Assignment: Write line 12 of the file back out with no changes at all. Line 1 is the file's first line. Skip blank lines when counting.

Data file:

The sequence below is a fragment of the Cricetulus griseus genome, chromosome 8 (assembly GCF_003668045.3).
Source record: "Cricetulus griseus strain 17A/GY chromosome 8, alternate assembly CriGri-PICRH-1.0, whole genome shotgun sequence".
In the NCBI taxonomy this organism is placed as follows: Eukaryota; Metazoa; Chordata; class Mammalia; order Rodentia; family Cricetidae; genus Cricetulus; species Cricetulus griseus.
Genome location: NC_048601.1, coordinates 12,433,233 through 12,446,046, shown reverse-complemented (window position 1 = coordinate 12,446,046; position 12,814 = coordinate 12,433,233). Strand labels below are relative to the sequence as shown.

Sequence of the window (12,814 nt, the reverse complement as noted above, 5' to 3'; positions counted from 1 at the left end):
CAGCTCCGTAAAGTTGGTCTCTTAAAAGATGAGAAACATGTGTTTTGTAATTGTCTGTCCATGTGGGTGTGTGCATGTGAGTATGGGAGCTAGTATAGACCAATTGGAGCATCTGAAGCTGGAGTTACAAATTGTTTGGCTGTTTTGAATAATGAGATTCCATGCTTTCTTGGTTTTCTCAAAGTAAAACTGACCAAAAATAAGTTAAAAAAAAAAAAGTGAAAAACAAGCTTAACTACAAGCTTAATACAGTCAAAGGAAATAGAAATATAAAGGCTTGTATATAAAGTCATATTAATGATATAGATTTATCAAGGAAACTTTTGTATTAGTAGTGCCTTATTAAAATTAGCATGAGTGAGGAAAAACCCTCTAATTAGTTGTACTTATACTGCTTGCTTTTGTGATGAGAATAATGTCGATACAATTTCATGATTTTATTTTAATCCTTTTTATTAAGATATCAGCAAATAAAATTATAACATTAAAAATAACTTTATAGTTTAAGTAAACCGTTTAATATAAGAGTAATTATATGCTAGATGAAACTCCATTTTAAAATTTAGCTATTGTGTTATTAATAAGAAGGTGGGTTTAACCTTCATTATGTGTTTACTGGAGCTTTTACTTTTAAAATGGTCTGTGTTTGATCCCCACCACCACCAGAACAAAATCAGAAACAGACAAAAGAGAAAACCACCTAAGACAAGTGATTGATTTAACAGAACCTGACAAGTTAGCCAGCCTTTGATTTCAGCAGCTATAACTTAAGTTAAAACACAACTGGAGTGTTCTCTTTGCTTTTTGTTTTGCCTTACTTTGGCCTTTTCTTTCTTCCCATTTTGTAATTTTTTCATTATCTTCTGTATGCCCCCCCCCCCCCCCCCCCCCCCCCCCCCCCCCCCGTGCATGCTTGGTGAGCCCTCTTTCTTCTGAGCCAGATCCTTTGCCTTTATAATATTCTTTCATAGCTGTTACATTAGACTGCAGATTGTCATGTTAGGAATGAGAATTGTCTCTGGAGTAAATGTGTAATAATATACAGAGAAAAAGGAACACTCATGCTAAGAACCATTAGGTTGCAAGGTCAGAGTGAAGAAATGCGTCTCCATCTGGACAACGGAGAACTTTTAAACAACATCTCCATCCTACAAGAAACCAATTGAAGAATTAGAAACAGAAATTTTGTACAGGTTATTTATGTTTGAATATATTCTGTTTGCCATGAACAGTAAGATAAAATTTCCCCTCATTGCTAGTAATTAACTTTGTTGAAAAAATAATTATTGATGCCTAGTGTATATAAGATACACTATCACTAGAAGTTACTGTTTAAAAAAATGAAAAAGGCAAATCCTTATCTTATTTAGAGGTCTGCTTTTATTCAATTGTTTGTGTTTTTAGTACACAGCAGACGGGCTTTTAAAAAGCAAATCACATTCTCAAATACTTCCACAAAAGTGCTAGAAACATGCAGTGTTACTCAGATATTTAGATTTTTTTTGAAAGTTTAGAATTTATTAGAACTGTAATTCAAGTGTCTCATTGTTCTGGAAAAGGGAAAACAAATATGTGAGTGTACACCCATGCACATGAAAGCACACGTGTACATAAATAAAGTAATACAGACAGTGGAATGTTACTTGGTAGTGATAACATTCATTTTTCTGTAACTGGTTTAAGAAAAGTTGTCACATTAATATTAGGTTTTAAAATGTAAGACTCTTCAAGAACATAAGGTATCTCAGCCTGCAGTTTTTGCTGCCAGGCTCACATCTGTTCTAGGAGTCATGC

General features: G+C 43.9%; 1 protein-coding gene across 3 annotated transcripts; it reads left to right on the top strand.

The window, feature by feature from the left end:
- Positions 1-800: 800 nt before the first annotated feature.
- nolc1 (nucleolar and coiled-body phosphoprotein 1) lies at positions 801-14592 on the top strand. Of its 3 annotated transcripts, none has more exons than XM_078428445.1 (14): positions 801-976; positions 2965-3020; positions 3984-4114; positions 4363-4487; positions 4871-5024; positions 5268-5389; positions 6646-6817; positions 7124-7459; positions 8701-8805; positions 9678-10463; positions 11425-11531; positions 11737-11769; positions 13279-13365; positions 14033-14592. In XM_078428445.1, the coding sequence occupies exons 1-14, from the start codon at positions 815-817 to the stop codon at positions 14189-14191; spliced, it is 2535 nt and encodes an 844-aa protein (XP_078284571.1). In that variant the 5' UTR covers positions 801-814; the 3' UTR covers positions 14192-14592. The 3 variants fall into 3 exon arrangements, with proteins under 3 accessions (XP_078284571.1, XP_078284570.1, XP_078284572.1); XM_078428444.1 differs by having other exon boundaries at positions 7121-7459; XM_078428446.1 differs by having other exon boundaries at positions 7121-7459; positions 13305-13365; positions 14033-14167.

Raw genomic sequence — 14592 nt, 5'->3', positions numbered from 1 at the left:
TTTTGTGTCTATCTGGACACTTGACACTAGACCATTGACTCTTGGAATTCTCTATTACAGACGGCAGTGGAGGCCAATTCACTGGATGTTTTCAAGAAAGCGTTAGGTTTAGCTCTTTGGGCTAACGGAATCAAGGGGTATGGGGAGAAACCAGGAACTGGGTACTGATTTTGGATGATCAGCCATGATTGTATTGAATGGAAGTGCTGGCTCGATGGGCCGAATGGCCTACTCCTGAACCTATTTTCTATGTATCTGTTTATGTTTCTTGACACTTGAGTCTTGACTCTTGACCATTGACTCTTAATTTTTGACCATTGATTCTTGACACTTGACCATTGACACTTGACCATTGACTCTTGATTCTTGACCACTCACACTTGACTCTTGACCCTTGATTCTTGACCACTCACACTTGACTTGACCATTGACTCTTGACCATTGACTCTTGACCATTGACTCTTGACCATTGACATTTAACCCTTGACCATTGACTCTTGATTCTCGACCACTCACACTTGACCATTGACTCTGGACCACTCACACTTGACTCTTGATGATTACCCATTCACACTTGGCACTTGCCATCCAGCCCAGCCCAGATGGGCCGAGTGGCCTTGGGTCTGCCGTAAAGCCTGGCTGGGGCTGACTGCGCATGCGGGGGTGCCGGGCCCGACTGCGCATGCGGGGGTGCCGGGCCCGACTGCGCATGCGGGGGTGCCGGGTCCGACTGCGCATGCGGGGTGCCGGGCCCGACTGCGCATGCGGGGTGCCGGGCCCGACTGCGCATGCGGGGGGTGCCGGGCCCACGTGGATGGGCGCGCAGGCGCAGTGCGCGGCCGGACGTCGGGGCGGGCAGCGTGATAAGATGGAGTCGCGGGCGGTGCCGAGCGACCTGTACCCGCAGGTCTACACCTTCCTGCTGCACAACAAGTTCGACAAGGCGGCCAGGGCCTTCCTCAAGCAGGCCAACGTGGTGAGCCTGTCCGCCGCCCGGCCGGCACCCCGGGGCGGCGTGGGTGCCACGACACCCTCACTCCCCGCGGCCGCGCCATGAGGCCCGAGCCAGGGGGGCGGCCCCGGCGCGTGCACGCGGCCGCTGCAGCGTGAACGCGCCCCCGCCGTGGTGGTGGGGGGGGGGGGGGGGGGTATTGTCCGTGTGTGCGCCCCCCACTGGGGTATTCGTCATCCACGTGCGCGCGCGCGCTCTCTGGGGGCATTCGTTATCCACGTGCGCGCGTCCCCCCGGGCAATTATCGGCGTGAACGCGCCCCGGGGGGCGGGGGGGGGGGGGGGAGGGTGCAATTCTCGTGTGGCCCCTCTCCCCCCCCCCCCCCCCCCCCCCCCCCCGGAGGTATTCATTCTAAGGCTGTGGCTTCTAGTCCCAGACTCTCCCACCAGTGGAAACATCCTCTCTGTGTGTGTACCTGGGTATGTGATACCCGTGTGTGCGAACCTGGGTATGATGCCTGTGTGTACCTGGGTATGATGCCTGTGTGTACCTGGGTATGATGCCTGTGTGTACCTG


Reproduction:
TTTTGTGTCTATCTGGACACTTGACACTAGACCATTGACTCTTGGAATTCTCTATTACAGACGGCAGTGGAGGCCAATTCACTGGATGTTTTCAAGAAAGCGTTAGGTTTAGCTCTTTGGGCTAACGGAATCAAGGGGTATGGGGAGAAACCAGGAACTGGGTACTGATTTTGGATGATCAGCCATGATTGTATTGAATGGAAGTGCTGGCTCGATGGGCCGAATGGCCTACTCCTGAACCTATTTTCTATGTATCTGTTTATGTTTCTTGACACTTGAGTCTTGACTCTTGACCATTGACTCTTAATTTTTGACCATTGATTCTTGACACTTGACCATTGACACTTGACCATTGACTCTTGATTCTTGACCACTCACACTTGACTCTTGACCCTTGATTCTTGACCACTCACACTTGACTTGACCATTGACTCTTGACCATTGACTCTTGACCATTGACTCTTGACCATTGACATTTAACCCTTGACCATTGACTCTTGATTCTCGACCACTCACACTTGACCATTGACTCTGGACCACTCACACTTGACTCTTGATGATTACCCATTCACACTTGGCACTTGCCATCCAGCCCAGCCCAGATGGGCCGAGTGGCCTTGGGTCTGCCGTAAAGCCTGGCTGGGGCTGACTGCGCATGCGGGGGTGCCGGGCCCGACTGCGCATGCGGGGGTGCCGGGCCCGACTGCGCATGCGGGGGTGCCGGGTCCGACTGCGCATGCGGGGTGCCGGGCCCGACTGCGCATGCGGGGTGCCGGGCCCGACTGCGCATGCGGGGGGTGCCGGGCCCACGTGGATGGGCGCGCAGGCGCAGTGCGCGGCCGGACGTCGGGGCGGGCAGCGTGATAAGATGGAGTCGCGGGCGGTGCCGAGCGACCTGTACCCGCAGGTCTACACCTTCCTGCTGCACAACAAGTTCGACAAGGCGGCCAGGGCCTTCCTCAAGCAGGCCAACGTGGTGAGCCTGTCCGCCGCCCGGCCGGCACCCCGGGGCGGCGTGGGTGCCACGACACCCTCACTCCCCGCGGCCGCGCCATGAGGCCCGAGCCAGGGGGGCGGCCCCGGCGCGTGCACGCGGCCGCTGCAGCGTGAACGCGCCCCCGCCGTGGTGGTGGGGGGGGGGGGGGGGGGTATTGTCCGTGTGTGCGCCCCCCACTGGGGTATTCGTCATCCACGTGCGCGCGCGCGCTCTCTGGGGGCATTCGTTATCCACGTGCGCGCGTCCCCCCGGGCAATTATCGGCGTGAACGCGCCCCGGGGGGCGGGGGGGGGGGGGGGAGGGTGCAATTCTCGTGTGGCCCCTCTCCCCCCCCCCCCCCCCCCCCCCCCCCCGGAGGTATTCATTCTAAGGCTGTGGCTTCTAGTCCCAGACTCTCCCACCAGTGGAAACATCCTCTCTGTGTGTGTACCTGGGTATGTGATACCCGTGTGTGCGAACCTGGGTATGATGCCTGTGTGTACCTGGGTATGATGCCTGTGTGTACCTGGGTATGATGCCTGTGTGTACCTG